This article is a literature review where tha authors attempt to summarise the key issues relating to meniscal root tears.
These types of injury prevent the normal dissipation of forces through the joint, and may result in accelerated degenerative changes in the bones of the joint comparable to those changes seen after the meniscus has been totally removed. The meniscus with a root tear or avulsion may also extrude over the edge of the bone, and extrusion of >3mm may also lead to accelerated degenerative changes.
The authors discuss the two current classification systems for root tears, and you can see illustrations of LaPrade's classification in the full-text version of this article. The different types of tears may cause different degrees of instability of the meniscus.
They discuss the anatomical relationships, and the landmarks that can help the surgeon in exploring the integrity of the meniscal attachments at the back of the knee. In particular, they note the close relationship of the posterior meniscal roots to the attachment of the posterior cruciate ligament, and point out that badly-positioned tunnel can actually cause damage to the posterior meniscal roots during a posterior cruciate ligament reconstruction.
The surgeon needs to take factors such as bow-leggedness and body mass into account, as these increase the risk. Patients may complain of pain the back of the knee, and may describe "a popping sound during light activities such as doing housework, going upstairs/downstairs, rising from a chair, and squatting." Exaggerated responses to positive tests for anterior cruciate ligament (ACL) injury should alert the surgeon to the possibility of an associated root tear.
But it is during arthroscopic evaluation that the surgeon has the best chance of confirming the suspicion of a root tear during diligent probing of the roots.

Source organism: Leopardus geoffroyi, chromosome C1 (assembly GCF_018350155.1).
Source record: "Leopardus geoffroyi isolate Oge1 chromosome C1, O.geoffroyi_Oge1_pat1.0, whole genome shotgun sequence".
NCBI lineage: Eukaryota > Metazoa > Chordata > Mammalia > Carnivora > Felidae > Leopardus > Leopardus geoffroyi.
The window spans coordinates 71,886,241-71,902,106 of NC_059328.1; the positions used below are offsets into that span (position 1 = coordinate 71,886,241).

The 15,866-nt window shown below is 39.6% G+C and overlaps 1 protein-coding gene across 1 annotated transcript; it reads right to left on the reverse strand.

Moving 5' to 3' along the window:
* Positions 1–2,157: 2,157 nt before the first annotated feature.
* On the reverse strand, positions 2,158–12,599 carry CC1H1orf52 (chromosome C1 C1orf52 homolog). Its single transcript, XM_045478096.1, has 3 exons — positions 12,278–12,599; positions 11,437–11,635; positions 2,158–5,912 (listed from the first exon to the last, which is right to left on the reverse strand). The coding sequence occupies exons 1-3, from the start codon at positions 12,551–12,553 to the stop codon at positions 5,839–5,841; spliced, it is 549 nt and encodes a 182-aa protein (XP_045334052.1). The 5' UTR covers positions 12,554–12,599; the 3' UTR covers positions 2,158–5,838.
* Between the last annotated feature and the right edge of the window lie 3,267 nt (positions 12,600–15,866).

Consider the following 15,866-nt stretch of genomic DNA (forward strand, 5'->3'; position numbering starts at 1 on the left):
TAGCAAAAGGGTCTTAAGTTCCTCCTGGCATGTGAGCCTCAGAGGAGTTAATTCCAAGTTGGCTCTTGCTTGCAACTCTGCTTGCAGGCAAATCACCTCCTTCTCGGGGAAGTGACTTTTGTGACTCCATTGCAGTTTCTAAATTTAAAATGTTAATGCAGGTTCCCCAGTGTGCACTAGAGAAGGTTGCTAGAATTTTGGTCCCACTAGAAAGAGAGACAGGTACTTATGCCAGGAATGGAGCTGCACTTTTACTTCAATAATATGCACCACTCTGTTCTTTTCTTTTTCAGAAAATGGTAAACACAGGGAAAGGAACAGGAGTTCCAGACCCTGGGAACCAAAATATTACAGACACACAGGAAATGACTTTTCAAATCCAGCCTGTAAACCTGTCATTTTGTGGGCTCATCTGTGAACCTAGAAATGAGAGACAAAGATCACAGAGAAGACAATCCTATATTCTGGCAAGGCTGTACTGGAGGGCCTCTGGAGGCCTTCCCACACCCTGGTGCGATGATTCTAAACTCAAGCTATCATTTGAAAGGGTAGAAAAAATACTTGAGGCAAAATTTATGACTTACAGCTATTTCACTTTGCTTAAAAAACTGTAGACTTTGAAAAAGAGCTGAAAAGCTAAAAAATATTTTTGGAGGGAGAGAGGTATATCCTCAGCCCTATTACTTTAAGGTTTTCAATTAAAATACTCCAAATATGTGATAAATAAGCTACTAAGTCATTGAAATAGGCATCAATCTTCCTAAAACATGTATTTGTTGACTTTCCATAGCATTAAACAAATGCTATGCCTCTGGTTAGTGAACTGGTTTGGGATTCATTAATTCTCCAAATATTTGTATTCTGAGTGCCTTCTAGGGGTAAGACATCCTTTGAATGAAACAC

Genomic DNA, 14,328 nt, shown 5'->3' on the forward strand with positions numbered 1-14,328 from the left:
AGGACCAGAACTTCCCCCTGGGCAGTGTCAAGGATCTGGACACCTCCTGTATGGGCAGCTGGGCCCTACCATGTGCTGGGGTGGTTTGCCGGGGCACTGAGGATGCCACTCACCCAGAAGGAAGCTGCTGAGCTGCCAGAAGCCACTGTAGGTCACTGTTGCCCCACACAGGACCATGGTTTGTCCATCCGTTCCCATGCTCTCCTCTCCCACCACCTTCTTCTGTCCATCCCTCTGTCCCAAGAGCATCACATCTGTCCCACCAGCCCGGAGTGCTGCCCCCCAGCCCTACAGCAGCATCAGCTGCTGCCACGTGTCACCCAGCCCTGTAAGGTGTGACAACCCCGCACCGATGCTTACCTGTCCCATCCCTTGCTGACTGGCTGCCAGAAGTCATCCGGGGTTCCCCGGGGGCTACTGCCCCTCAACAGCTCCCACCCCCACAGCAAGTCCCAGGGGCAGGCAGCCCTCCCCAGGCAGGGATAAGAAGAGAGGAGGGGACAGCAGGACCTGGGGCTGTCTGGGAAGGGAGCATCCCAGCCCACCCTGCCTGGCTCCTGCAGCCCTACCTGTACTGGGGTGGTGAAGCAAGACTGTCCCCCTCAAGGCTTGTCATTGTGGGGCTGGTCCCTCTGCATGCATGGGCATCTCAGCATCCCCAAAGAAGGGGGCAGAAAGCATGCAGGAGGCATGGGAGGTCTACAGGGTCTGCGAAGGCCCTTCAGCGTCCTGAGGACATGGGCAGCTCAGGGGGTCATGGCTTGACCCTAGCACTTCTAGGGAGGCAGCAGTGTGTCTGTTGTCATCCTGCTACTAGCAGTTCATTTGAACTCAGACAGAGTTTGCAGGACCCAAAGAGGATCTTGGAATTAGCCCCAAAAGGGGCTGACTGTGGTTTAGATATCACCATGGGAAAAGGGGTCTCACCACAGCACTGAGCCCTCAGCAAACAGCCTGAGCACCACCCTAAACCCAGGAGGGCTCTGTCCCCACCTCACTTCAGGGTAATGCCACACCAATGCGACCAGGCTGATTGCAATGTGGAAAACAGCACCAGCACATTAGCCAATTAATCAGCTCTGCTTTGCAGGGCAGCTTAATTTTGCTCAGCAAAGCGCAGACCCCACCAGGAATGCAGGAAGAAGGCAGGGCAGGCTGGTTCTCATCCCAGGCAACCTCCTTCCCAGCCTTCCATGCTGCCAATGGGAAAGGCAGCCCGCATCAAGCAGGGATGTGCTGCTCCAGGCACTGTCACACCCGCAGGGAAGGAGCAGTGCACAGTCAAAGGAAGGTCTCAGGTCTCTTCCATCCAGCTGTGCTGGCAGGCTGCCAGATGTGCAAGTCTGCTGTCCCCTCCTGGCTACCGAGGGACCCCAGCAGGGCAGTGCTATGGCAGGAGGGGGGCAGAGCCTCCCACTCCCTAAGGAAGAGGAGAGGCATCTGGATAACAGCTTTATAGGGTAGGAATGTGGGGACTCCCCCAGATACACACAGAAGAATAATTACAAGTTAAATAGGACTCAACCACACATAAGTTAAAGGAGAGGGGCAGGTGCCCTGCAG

Management of damaged meniscal roots
In the older patient who may have other problems that might make surgery and rehab challenging, it may be possible for them to cope with painkiller and the use of an unloader brace.
Patients with knee arthritis and pain and/or locking of the joint, and who do not respond to non-surgical interventions, may find relief of their symptoms after a meniscectomy. If the tear is partial, and there is still some 'footprint' intact, a partial meniscectomy may relieve symptoms.
Meniscal root repair
The main indications for meniscal repair are:
- acute (sudden) traumatic root tears in patients with nearly normal or normal cartilage
- chronic (developing over time) symptomatic root tears in young or middle-aged patients without significant pre-existing osteoarthritis
The authors describe two kinds of repair...
Trans-osseous (through the bone)
Their preferred technique for fixation of posterior horn meniscal root tear involves two simple sutures in the meniscal root passed through two tunnels in the tibia and tied over a button (see their paper for illustration).
This is a simpler all-inside technique using one suture anchor with two sutures which are secured in the bone at the attachment site of the root to be repaired, and apparently it is facilitated by a high posteromedial portal.
The authors offer a detailed rehabilitation protocol for patients who might have had the transosseous root repair. They are expected to be non-weight-bearing for 6 weeks to protect the repair and, when not working on physiotherapy, they should wear a brace in full extension for 6 weeks. Physiotherapy after the surgery should be started early, to begin working on passive range-of-motion exercises four times a day, with flexion limited to 0–90 degrees for the first 2 weeks, progressing to full knee motion as tolerated. Progressive advancement to full weight bearing begins at 6 weeks. Deep leg presses and squats greater than 70 degrees of knee flexion should be avoided for at least 4 months after surgery to protect the root repair. After 6 months full flexion, squatting, and return to full activities or sports is allowed.
This is still a little bit of an 'open book' because meniscal root repairs are technically challenging, and anatomic repair is paramount to the success of the surgery. So the published literature is a bit variable in terms of success. The authors conclude that -